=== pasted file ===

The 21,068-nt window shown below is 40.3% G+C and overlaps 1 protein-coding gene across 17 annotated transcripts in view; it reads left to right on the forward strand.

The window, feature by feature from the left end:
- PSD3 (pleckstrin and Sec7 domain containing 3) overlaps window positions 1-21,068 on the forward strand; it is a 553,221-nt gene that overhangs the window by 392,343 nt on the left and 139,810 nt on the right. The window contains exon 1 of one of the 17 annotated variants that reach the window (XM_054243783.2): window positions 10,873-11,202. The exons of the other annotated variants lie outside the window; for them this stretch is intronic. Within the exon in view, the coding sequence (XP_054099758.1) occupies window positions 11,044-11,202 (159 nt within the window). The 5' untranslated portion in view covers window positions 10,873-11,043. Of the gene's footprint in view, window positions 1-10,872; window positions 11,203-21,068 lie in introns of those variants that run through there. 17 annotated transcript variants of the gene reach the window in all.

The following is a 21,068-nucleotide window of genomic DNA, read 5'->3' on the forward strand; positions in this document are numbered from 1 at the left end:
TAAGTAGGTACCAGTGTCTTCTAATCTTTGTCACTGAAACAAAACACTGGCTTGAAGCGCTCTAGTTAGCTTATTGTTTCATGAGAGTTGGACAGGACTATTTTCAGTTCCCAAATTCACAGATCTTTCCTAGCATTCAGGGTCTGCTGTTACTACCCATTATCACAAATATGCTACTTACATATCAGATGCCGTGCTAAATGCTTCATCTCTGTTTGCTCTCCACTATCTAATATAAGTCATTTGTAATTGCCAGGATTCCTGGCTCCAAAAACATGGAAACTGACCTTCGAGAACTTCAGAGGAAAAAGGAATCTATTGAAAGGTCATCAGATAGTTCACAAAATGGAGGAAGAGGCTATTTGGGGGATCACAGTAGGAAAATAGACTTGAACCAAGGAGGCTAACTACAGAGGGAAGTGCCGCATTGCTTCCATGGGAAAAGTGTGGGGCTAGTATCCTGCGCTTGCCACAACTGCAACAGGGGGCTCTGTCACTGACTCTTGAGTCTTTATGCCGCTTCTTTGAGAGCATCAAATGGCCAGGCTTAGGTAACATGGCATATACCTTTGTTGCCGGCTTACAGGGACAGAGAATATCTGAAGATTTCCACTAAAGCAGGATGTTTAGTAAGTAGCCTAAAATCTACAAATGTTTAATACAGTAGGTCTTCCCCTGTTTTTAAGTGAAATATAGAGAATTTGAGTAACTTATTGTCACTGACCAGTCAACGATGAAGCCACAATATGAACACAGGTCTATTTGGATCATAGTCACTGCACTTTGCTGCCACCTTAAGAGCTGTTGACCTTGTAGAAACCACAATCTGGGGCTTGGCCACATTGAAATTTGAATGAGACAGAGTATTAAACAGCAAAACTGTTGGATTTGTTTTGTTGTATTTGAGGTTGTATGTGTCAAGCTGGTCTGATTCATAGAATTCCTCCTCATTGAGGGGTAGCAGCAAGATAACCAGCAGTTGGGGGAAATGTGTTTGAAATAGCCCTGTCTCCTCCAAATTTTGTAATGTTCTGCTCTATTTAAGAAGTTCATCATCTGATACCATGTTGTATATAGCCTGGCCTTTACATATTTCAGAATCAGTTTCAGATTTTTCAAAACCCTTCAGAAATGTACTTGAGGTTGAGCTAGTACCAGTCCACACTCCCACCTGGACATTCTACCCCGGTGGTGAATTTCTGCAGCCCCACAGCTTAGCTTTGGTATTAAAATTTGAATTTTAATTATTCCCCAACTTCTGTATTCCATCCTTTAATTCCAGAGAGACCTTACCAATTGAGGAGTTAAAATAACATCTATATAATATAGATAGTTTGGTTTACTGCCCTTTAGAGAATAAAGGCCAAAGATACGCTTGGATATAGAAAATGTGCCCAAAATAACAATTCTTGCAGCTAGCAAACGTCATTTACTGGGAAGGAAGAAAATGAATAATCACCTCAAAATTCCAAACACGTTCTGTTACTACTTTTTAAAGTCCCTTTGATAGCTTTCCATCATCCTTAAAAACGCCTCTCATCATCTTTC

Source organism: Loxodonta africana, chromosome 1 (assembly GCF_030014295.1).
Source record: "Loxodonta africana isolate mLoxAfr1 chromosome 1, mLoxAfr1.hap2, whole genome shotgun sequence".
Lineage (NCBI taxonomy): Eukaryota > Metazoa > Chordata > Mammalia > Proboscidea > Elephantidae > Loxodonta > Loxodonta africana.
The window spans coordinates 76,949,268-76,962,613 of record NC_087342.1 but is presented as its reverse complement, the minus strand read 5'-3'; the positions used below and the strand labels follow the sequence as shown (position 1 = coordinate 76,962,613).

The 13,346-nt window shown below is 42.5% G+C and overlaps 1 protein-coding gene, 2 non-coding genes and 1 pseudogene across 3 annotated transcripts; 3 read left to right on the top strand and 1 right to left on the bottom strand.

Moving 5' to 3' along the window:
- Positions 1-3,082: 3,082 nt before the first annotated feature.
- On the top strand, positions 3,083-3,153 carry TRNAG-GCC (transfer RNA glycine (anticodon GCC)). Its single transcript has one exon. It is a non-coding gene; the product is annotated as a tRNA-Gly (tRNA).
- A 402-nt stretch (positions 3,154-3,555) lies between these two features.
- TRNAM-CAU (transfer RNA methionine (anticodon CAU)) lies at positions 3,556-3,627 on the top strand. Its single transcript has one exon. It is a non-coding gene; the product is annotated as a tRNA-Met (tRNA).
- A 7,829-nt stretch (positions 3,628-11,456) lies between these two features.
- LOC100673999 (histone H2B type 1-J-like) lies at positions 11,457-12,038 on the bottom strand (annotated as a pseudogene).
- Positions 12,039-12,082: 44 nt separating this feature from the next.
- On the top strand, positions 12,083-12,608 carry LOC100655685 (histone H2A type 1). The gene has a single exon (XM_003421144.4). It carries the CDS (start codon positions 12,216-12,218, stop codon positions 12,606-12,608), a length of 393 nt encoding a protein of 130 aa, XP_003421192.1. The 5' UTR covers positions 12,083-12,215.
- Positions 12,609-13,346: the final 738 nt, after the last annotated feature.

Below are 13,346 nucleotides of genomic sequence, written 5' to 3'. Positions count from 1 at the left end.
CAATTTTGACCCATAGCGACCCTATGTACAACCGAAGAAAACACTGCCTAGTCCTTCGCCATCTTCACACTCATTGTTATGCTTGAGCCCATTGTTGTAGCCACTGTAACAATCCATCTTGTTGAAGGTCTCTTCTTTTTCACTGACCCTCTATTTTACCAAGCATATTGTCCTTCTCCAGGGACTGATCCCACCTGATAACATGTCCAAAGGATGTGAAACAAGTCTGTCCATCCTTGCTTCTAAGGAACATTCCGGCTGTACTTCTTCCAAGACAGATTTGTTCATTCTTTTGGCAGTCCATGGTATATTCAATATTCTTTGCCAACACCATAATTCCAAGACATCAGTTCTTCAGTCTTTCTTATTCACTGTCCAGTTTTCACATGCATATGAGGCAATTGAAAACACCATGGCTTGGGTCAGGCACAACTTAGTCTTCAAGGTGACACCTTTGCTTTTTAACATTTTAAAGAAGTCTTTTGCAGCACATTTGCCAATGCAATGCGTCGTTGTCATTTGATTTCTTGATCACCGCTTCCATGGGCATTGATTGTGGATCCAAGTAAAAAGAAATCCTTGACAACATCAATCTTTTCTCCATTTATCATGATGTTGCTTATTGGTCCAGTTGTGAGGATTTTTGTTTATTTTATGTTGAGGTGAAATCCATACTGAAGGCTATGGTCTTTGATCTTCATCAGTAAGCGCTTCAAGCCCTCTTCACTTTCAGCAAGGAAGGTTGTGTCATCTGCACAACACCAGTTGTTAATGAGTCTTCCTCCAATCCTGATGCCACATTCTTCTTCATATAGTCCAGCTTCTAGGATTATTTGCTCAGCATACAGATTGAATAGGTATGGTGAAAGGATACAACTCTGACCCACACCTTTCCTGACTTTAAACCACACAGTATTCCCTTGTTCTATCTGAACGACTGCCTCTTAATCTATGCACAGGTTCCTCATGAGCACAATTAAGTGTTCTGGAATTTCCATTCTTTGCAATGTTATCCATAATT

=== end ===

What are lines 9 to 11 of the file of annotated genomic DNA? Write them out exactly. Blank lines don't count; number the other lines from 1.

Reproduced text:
The window spans coordinates 76,949,268-76,962,613 of record NC_087342.1 but is presented as its reverse complement, the minus strand read 5'-3'; the positions used below and the strand labels follow the sequence as shown (position 1 = coordinate 76,962,613).

The 13,346-nt window shown below is 42.5% G+C and overlaps 1 protein-coding gene, 2 non-coding genes and 1 pseudogene across 3 annotated transcripts; 3 read left to right on the top strand and 1 right to left on the bottom strand.

Moving 5' to 3' along the window: